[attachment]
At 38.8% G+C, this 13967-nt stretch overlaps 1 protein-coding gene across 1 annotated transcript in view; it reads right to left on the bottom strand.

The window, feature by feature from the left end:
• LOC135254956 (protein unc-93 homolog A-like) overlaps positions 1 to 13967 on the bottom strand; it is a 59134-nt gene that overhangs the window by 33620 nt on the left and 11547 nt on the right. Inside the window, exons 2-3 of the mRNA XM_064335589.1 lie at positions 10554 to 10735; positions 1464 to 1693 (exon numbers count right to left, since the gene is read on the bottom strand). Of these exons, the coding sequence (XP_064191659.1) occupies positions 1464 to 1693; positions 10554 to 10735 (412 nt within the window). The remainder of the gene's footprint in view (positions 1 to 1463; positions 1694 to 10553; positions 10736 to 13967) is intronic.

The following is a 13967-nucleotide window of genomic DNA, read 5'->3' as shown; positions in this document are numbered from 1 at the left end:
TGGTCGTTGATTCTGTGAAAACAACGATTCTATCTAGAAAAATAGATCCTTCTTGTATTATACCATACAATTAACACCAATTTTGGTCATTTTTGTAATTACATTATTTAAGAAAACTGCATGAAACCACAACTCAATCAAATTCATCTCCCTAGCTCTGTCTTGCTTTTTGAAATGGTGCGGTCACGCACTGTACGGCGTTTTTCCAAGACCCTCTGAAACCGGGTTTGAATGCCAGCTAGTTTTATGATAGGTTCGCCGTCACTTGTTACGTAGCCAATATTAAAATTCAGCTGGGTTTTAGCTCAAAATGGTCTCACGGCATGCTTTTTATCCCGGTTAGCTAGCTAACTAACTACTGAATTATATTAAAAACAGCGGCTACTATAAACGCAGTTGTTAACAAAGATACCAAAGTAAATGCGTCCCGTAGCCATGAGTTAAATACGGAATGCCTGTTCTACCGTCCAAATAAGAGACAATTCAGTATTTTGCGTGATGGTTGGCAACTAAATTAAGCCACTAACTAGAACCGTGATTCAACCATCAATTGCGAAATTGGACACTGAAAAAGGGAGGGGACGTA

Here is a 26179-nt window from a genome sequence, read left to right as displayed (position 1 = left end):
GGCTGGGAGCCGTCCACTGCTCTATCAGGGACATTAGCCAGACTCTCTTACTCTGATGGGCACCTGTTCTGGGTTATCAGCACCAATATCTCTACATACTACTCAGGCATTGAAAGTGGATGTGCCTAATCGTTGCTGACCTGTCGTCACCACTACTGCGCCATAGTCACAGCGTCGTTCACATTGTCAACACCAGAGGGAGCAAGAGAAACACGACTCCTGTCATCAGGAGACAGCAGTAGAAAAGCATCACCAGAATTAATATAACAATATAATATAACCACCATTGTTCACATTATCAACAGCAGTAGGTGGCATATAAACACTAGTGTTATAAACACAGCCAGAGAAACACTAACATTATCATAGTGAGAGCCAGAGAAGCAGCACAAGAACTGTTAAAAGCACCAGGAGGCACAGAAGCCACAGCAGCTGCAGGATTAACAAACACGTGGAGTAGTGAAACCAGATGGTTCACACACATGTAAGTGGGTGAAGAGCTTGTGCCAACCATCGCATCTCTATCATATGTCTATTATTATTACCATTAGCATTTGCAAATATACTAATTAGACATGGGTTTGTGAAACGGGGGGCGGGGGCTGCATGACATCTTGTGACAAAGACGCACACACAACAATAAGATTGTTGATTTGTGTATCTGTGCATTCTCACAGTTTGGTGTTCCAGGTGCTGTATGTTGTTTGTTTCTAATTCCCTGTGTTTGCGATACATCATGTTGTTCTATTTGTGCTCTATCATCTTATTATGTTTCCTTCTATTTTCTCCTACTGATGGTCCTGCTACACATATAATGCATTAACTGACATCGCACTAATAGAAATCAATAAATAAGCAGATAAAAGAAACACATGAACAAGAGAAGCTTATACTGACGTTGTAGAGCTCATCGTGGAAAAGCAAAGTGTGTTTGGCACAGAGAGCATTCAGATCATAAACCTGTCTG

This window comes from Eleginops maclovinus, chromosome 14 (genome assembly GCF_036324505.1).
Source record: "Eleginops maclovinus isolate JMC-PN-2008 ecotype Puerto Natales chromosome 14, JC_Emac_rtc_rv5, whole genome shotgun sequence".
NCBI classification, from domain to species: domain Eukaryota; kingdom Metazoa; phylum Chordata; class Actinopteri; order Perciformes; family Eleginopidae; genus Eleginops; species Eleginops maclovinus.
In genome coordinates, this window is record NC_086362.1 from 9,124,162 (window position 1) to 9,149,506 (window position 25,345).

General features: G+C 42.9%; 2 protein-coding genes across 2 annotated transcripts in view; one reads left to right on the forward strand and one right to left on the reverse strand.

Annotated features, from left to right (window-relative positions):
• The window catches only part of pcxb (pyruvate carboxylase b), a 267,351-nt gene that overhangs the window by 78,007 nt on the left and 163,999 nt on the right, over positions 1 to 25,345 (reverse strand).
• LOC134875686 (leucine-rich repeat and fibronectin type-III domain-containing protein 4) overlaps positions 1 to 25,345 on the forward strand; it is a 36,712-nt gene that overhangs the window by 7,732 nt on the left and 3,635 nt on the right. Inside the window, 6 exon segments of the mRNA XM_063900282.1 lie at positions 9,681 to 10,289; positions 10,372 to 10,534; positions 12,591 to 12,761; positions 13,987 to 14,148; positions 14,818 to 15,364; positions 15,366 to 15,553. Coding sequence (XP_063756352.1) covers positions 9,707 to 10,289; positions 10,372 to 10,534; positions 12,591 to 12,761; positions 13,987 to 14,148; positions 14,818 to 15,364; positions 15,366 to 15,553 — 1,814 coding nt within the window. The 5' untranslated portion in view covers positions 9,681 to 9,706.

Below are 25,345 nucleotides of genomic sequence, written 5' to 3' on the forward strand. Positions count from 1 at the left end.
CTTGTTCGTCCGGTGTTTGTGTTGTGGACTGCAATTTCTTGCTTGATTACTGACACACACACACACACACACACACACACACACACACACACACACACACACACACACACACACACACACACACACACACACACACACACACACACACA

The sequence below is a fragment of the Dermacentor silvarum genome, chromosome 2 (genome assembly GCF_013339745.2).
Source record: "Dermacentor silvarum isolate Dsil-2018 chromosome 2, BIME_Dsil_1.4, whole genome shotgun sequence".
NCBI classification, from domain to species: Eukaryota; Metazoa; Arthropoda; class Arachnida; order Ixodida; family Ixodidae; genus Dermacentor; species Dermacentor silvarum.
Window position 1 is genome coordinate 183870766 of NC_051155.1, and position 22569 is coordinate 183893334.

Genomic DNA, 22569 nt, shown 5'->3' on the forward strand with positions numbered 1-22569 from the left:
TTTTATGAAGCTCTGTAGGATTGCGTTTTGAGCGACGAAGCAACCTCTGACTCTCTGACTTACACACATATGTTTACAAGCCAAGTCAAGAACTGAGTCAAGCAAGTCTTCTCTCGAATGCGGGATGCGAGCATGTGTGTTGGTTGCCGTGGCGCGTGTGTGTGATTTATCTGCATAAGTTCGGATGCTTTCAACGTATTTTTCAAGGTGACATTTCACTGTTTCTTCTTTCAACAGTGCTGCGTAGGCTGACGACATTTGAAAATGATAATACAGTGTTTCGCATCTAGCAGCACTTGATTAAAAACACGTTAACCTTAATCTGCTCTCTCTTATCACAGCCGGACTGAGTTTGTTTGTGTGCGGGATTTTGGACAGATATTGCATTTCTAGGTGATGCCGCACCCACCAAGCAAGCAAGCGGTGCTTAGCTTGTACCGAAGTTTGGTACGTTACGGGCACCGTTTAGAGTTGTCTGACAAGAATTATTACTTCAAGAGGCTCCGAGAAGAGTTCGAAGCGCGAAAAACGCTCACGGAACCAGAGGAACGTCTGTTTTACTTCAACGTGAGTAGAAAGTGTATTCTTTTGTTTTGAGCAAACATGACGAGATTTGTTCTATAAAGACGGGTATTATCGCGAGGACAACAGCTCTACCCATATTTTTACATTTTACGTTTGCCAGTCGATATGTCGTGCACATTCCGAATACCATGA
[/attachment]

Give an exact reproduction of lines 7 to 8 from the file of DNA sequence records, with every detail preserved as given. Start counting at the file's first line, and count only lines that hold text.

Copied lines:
GGCTGGGAGCCGTCCACTGCTCTATCAGGGACATTAGCCAGACTCTCTTACTCTGATGGGCACCTGTTCTGGGTTATCAGCACCAATATCTCTACATACTACTCAGGCATTGAAAGTGGATGTGCCTAATCGTTGCTGACCTGTCGTCACCACTACTGCGCCATAGTCACAGCGTCGTTCACATTGTCAACACCAGAGGGAGCAAGAGAAACACGACTCCTGTCATCAGGAGACAGCAGTAGAAAAGCATCACCAGAATTAATATAACAATATAATATAACCACCATTGTTCACATTATCAACAGCAGTAGGTGGCATATAAACACTAGTGTTATAAACACAGCCAGAGAAACACTAACATTATCATAGTGAGAGCCAGAGAAGCAGCACAAGAACTGTTAAAAGCACCAGGAGGCACAGAAGCCACAGCAGCTGCAGGATTAACAAACACGTGGAGTAGTGAAACCAGATGGTTCACACACATGTAAGTGGGTGAAGAGCTTGTGCCAACCATCGCATCTCTATCATATGTCTATTATTATTACCATTAGCATTTGCAAATATACTAATTAGACATGGGTTTGTGAAACGGGGGGCGGGGGCTGCATGACATCTTGTGACAAAGACGCACACACAACAATAAGATTGTTGATTTGTGTATCTGTGCATTCTCACAGTTTGGTGTTCCAGGTGCTGTATGTTGTTTGTTTCTAATTCCCTGTGTTTGCGATACATCATGTTGTTCTATTTGTGCTCTATCATCTTATTATGTTTCCTTCTATTTTCTCCTACTGATGGTCCTGCTACACATATAATGCATTAACTGACATCGCACTAATAGAAATCAATAAATAAGCAGATAAAAGAAACACATGAACAAGAGAAGCTTATACTGACGTTGTAGAGCTCATCGTGGAAAAGCAAAGTGTGTTTGGCACAGAGAGCATTCAGATCATAAACCTGTCTG

This window comes from Eleginops maclovinus, chromosome 14 (genome assembly GCF_036324505.1).